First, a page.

Posts Tagged “Reich”

“You are entitled to your own opinion, but you are not entitled to your own facts.”

– Sen. Daniel Patrick Moynihan

For the past several election cycles, a cottage industry of fact-checkers emerges from their pumpkin patches each fall to assess the credibility of candidates’ claims.  One of most-quoted of these,, is affiliated with my alma mater.  These groups’ findings are not only cited by the media but are also used by partisans of both Presidential candidates.  And while neither the press nor the candidates are free to plagiarize the articles produced by fact-checkers, the facts themselves are fair game.

In fact (sorry), it seems fact-checkers have themselves become the story. Yesterday, CBS Sunday Morning dedicated an entire segment to the role of fact checkers.  It seems these trufflers of truth have become pawns in the political chess game of electoral politics, with each campaign’s spinmeisters trying to use the checkers to “king” their candidate by persuading the voters that their opinions are facts.  In keeping with the non-partisan nature of my posts and this forum, I’ll not comment on which candidate appears to have racked up the most misdemeanors from the fact checkers – but I do have my own opinion!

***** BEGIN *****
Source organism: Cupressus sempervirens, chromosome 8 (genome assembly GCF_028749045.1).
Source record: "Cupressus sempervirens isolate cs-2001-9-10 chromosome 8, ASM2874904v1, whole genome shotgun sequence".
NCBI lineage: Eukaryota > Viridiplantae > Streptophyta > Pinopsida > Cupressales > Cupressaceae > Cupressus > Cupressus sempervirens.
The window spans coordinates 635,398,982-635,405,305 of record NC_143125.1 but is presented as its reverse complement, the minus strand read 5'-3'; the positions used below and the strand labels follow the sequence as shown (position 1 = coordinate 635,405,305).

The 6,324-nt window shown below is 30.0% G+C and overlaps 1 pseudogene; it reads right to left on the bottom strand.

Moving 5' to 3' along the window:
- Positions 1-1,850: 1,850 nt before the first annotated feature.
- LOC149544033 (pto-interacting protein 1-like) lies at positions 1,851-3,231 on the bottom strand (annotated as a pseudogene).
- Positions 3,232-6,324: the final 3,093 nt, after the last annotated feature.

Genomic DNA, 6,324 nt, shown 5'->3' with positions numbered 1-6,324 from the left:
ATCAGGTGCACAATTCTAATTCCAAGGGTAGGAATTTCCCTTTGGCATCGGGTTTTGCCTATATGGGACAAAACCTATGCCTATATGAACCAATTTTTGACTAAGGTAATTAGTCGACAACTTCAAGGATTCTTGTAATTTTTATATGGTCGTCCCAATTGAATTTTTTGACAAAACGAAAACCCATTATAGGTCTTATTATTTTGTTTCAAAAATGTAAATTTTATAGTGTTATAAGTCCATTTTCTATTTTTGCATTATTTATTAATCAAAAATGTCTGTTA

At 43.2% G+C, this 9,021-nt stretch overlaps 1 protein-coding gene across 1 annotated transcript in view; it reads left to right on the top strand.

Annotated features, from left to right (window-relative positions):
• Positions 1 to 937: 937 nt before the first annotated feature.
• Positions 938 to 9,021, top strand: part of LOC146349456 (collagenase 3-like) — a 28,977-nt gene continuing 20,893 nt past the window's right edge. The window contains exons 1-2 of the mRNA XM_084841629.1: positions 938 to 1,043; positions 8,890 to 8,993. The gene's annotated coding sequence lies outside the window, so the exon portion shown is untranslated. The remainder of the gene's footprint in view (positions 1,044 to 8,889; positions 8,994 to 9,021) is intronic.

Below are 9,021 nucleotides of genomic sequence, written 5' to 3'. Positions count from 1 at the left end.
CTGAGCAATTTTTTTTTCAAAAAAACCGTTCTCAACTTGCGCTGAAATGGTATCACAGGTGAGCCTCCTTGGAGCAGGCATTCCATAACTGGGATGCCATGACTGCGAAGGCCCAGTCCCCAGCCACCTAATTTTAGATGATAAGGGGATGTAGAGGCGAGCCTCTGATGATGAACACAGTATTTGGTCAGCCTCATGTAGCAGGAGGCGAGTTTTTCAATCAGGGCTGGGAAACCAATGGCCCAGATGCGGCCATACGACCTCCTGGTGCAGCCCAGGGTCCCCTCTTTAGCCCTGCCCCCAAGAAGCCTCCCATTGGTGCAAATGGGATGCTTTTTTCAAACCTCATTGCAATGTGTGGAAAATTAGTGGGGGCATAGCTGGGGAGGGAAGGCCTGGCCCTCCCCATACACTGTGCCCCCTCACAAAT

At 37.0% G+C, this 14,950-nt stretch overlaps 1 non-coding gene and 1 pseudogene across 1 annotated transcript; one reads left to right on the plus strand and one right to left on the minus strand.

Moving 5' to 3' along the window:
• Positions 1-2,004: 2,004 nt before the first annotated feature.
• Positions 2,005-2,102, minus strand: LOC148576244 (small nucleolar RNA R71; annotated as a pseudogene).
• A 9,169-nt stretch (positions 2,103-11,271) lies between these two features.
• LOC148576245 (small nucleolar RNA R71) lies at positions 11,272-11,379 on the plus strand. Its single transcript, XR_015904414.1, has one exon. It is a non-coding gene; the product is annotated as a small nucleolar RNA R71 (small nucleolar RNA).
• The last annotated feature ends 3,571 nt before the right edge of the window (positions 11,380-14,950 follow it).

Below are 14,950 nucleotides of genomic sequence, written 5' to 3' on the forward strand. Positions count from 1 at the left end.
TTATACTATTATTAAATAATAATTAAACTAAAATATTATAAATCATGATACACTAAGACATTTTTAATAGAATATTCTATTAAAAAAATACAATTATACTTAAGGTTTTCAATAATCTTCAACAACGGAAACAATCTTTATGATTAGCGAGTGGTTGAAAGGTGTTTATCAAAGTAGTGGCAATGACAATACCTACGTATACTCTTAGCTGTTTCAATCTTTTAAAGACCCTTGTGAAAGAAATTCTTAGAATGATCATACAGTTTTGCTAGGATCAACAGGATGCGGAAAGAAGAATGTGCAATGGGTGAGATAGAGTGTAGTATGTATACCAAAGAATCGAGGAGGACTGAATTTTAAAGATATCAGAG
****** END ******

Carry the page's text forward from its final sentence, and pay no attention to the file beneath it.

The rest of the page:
As it turns out, the late Senator Moynihan is absolutely right from a copyright perspective. Section 102 of the Copyright Act not only states what is subject to copyright, including various forms of musical works and sound recordings, but also sets out many things that are not subject to copyright protection. For example, there is no copyright protection available for any “idea, procedure, process, system, method of operation, concept, principle, or discovery.” And while the statute’s list doesn’t explicitly include facts, the FAQ on the Copyright Office’s web site does state that “[c]opyright does not protect facts…” More importantly, the Supreme Court has said that facts are not copyrightable.

Facts are either ideas or concepts (e.g., 1+1=2) or discoveries (e.g., it’s a fact that the earth revolves around the sun).  So, the candidates and their minions, along with the media and everyone else can freely use the findings of fact-checkers as to what a particular candidate said or didn’t say and whether his proposals are better than the other guy’s.  As I said in my last post, as with fair use, the exclusion of facts, concepts, discoveries and ideas  — as opposed to the individual expression of them, reinforces our First Amendment freedom of speech as nobody can monopolize an idea.